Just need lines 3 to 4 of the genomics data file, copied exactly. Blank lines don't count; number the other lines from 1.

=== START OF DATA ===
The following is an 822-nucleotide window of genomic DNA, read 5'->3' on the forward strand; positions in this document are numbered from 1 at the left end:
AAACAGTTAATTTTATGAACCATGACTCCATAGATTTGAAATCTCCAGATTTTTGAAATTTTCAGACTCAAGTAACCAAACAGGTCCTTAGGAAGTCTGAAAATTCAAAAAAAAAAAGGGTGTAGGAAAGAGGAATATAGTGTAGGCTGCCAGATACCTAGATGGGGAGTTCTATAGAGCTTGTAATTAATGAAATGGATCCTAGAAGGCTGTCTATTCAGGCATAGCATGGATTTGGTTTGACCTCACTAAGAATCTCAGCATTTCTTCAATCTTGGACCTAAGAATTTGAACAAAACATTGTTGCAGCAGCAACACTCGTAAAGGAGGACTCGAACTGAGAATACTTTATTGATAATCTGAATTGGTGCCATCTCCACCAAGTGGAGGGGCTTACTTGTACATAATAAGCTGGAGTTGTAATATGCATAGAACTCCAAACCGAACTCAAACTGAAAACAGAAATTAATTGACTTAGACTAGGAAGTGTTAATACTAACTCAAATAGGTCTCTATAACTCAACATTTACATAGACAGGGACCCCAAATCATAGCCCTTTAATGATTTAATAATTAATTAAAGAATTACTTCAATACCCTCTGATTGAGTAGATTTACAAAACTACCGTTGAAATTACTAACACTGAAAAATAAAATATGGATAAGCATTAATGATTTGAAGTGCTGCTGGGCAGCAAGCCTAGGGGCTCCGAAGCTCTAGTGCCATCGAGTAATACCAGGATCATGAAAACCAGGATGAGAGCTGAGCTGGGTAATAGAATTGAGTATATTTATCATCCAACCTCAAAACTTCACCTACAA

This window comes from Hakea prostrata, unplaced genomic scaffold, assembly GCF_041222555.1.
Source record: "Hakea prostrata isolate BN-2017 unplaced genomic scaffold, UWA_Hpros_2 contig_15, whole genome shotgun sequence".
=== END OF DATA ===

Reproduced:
This window comes from Hakea prostrata, unplaced genomic scaffold, assembly GCF_041222555.1.
Source record: "Hakea prostrata isolate BN-2017 unplaced genomic scaffold, UWA_Hpros_2 contig_15, whole genome shotgun sequence".